How popular is the baby name Louis in the United States right now? How popular was it historically? Find out using the graph below! Plus, check out all the blog posts that mention the name Louis.

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Popularity of the Baby Name Louis


Posts that Mention the Name Louis

Babies named for Napoléon Bonaparte

Portrait of French Emperor Napoleon I (1769-1821)
Napoléon Bonaparte (circa 1812)

French military leader Napoléon Bonaparte may have spent his life trying to conquer a continent, but that life began and ended on islands.

He was born (as “Napoleone Buonaparte”) on the Mediterranean island of Corsica in 1769 — the same year that France took Corsica from the Republic of Genoa (now part of Italy). He died while in exile on the remote South Atlantic island of Saint Helena in 1821.

In between, Napoléon: attended military school on the mainland, began serving in the French Army, rose to prominence during the French Revolution and the French Revolutionary Wars, became the de facto leader of France in 1799, declared himself Emperor in 1804, and proceeded to build a vast empire via the Napoleonic Wars (1803-1815).

Needless to say, a large number of babies all over the world have been named “Napoleon” since that time.

I don’t want this post to get too crazy, though, so I’ve decided to collect namesakes from just two locations — France and the U.S. — and to stick to the years during which Napoléon was active.

Portrait of First Consul Napoléon Bonaparte (1769-1821)
Napoléon Bonaparte (circa 1803)

Napoléon’s namesakes in France

Thousands of French babies were named in honor of Napoléon from the mid-1790s to the mid-1810s.

In contrast with namesakes in other countries (like the U.S. and England), most of his French namesakes were given only his first name — not both names — and it was typically combined with one or more traditional French names (e.g., “Louis Napoléon,” “Jean Baptiste Napoléon”).

With that in mind, I went out of my way to find combinations that were a bit more varied…

  • Napoléon Baillot, b. 1793 in France
  • Jacques Napoléon Desiré Campa, b. 1795 in France
  • Napoléon Stéphanie Joseph Therin, b. 1797 in France
  • Napoléon Joseph Buttin, b. 1799 in France
  • Napoléon-Jean Demeester, b. 1800 in France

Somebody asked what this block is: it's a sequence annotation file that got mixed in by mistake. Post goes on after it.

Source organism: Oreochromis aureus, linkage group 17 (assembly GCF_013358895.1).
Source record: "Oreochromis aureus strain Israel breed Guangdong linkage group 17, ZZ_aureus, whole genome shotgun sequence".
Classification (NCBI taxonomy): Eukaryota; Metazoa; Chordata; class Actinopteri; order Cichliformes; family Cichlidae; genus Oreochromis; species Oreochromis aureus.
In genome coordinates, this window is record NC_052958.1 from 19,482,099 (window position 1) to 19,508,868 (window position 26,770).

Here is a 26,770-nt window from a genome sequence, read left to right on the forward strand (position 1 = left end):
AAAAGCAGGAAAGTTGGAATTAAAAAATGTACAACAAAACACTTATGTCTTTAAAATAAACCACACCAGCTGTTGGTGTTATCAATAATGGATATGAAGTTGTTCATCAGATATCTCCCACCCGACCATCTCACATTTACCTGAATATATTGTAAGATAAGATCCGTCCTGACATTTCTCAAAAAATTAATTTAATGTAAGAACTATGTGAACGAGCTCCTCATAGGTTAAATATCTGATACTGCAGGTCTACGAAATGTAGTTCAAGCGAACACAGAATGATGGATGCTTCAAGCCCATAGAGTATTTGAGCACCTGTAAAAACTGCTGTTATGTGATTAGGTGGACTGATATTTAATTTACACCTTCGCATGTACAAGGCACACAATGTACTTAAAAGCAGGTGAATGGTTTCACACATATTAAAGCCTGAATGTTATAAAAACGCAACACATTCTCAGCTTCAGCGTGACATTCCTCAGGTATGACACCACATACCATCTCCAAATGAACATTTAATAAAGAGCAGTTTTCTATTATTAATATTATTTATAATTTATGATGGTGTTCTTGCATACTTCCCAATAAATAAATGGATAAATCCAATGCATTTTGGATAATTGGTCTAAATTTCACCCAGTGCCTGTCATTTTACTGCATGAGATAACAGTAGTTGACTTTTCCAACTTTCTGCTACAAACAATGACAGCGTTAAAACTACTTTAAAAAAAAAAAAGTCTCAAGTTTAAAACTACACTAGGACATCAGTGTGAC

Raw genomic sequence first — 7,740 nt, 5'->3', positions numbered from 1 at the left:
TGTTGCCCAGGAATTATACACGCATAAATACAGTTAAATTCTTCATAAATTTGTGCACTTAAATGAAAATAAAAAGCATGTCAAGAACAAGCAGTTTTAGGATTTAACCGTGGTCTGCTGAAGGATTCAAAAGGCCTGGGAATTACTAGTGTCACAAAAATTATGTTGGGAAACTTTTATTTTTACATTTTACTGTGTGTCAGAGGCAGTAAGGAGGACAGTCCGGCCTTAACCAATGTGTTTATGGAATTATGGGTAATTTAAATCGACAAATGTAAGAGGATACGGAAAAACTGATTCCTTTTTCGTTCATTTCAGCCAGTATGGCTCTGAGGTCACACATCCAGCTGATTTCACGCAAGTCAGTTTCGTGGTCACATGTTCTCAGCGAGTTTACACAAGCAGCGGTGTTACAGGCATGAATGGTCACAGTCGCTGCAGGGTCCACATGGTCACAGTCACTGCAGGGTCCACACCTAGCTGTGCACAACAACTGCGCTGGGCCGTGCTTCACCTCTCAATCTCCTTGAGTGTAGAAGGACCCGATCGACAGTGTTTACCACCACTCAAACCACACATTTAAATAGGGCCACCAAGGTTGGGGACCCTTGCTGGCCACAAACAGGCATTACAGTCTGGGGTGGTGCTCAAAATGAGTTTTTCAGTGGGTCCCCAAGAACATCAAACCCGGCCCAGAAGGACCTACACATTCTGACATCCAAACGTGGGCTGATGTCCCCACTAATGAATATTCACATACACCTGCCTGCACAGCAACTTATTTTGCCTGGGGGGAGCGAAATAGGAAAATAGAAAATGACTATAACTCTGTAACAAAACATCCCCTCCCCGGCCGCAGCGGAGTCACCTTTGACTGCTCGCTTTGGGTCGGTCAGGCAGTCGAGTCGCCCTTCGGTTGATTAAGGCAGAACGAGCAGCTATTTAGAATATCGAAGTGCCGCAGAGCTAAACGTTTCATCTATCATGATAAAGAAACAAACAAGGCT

• Napoléon Nicolas Senelar, b. 1801 in France
  • Guillaume Napoléon Pelletier, b. 1802 in France
  • Willebrod Napoléon Désiré Degrave, b. 1803 in France
  • Charlemagne Napoléon Lambert, b. 1804 in France
  • Napoléon Louis François Richounne, b. 1805 in France
  • Napoléon Parfait Furpille, b. 1806 in France
    • parfait means “perfect” in French
  • Bienaimé Napoléon Le Cagneux, b. 1807 in France
    • bienaimé means “beloved” in French
  • François Desiré Prosper Napoléon Loiseau, b. 1808 in France
  • Napoléon La Paix Lemasson, b. 1809 in France
    • la paix means “peace” in French
  • Gustave Napoléon Fichet, b. 1810 in France
  • Esprit Napoléon Houdry, b. 1811 in France
    • esprit means “spirit” in French
  • Napoléon Bonaventure Dusautier, b. 1812 in France
  • Auguste César Napoléon Decoene, b. 1813 in France
  • Napoléon-Etienne Vernoni, b. 1814 in France
  • Fructueux Napoléon Artigue, b. 1815 in France
    • fructueux means “successful” in French

Almost all of the namesakes in this group were boys, but a handful were girls with feminized forms of the name (like Napoléonne, Napoléonide, and Napoléontine).

Several dozen more boys — most of them born early on — were given only the surname:

  • Jacques Dominique Bonaparte Venkirch, b. 1796 in France
  • Augustin Bonaparte Joseph Galle, b. 1797 in France
  • Jean Baptiste Bonaparte Mollard, b. 1798 in France
  • Séraphin Adolphe Bonaparte Decorne, b. 1799 in France
  • Alexis Sébastien Bonaparte Poirée, b. 1801 in France

Napoléon had usually been called “General Bonaparte” or “citizen Bonaparte” before mid-1802, when the people of France went to the polls to decide: “Should Napoléon Bonaparte be consul for life?” Millions voted yes, and, after that, “he was generally known as Napoléon rather than Bonaparte.”

Napoléon’s namesakes in the U.S.

Napoléon didn’t wage any wars on North American soil (though he did sell a lot of that soil in 1803, when he let go of the Louisiana Territory for $15 million). Nonetheless, U.S. newspapers paid close attention to him:

French plebiscite mentioned in U.S. newspaper (July, 1802)
The “consul for life” vote mentioned in a Virginia newspaper, 1802

Americans were clearly impressed by Napoléon’s achievements, judging by the hundreds of U.S. namesakes born in the late 1790s and first decades of the 1800s. Many of these babies received both his first name and his surname:

Others were given only his first name:

And a good number simply got his surname:

  • Buonapart Manly Towler, b. 1796 in New York
  • Buonaparte Bennett, b. 1797 in Maryland
  • Buonaparte Mann, b. 1798 in Rhode Island
  • William Bonaparte Wood, b. 1799 in Massachusetts
  • Charles Bonapart Hunt, b. 1800 in Maine
  • George Washington Bonaparte Towns, b. 1801 in Georgia
  • Louis Bonaparte Chamberlain, b. 1802, probably in Mississippi